The 30 Merchant Navy class locomotive suffered many operational problems mostly due to Bulleid’s untried and untested innovations. By 1955 British Railway’s engineering management decided that the only way to proceed was to completely re-engineer the Merchant Navy class. Consequently the air-smoothed casing, chain driven valve gear and other novel Bulleid features were removed and replaced by less troublesome conventional components. These modifications described as “rebuilding” completely changed the look and reliability of the whole class of locomotives. The first locomotive to receive the treatment was 35018 ‘British India Line’ in 1956. The final example was 35028 ‘Clan Line’ in 1960.

The Rebuilt Merchant Navy class were used on the heaviest express trains, for example the Bournemouth Belle and Atlantic Coast Express. Also the heavy Pullman service operating in association with international passenger services through Southampton’s Ocean Terminal.

The names of this class are taken from the World’s great shipping lines and include – ‘Peninsula & Orient’, ‘Canadian Pacific’ and ‘United States Lines’. Today no fewer than 11 members of the class still exist of which 10 are preserved or in the course of restoration. 35029 ‘Ellerman Lines’, is sectioned to show the internal workings of a steam locomotive at the National Railway Museum, York.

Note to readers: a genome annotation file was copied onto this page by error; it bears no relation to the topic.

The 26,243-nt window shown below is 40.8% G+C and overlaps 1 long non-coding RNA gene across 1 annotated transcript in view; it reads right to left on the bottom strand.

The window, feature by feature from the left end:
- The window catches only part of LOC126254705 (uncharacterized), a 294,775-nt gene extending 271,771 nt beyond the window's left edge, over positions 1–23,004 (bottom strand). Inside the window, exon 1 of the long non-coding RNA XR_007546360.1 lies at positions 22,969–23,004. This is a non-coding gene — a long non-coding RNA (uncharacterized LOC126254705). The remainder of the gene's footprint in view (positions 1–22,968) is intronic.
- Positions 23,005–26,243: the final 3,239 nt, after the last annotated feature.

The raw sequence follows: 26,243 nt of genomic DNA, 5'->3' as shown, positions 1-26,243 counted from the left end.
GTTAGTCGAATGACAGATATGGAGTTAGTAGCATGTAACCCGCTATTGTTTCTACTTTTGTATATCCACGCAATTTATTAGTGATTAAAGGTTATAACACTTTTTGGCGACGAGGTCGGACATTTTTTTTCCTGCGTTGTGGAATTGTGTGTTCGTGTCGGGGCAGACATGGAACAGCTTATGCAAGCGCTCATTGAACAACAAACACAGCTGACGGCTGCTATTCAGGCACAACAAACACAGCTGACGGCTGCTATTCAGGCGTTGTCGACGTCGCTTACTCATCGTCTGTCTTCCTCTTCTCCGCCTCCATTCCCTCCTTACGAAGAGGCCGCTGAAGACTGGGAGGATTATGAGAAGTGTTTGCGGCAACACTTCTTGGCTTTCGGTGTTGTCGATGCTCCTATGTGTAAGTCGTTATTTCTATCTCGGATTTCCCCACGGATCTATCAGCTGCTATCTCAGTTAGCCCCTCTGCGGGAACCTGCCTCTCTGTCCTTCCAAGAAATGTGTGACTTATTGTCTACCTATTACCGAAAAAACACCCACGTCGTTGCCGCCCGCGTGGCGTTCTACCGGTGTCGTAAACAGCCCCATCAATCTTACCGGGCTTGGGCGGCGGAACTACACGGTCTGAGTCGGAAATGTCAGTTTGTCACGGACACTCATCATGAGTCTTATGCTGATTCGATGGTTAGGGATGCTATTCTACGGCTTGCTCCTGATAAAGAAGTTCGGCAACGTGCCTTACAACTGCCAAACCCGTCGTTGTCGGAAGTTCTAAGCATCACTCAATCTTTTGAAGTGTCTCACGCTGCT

The Aster Hobby Co Inc and Aster Hobbies (UK) LLP express their sincere thanks to the Merchant Navy Locomotive Preservation Society owners of 35028 ‘Clan Line’ for their help in the preparation of the Aster Rebuilt Merchant Navy class model.

Andrew Pullen
Aster Hobbies (UK) LLP





Scale/Gauge 1/32 Gauge one (45 mm)  
Wheel Arrangement 4 - 6 - 2 Pacific (2C1/231)  
Driving Wheel Dia. 59.0mm  
Pilot and Trailer Truck Wheel Dia. 29.0mm 
Tender Truck Wheel Dia. 29.0mm  
Axle Driven Pump Bore 5mm X Stroke 6mm  
Cylinder 3 cylinders, Bore 12mm x stroke 20mm 

steamport 1.4mm lap 1mm 

cutoff 82.6% , slide valve travel 4.8mm  

Valve Gear Walschaerts' valve gear  
Boiler Type C type with water tubes Water 255cc at 80% full Pressure 3-4 kg./sq.cm at normal working  
Water Capacity 190cc 
Boiler Fittings safety valves, pressure gauge, water gauge, blow-down valve, regulator valve, blower valve and super heater  
Lubricator Roscoe displacement type  
Tender Hand operation pump (BORE 11 mm × STROKE 12 mm)  
Water Tank Capacity
Methylated alcohol  
Fuel Capacity 180cc  
Minimum Radius 3.0m 

Bulleid rebuilt Merchant Navy class Pacific 35028 Clan Line at Westbury station on 7 February 2007. Photo by Adrian Brodie

Bulleid rebuilt Merchant Navy class Pacific 35028 Clan Line at Westbury station on 30 July 2007. Photo by Adrian Brodie


Merchant Royal Navy

Pilot model Test for G1MRA Expo

Click Here


Merchant Navy print by Richard Green

 for info on this and other prints - click here


Photo Gallery 47 - Rebuilt Merchant Navy - Adrian Brodie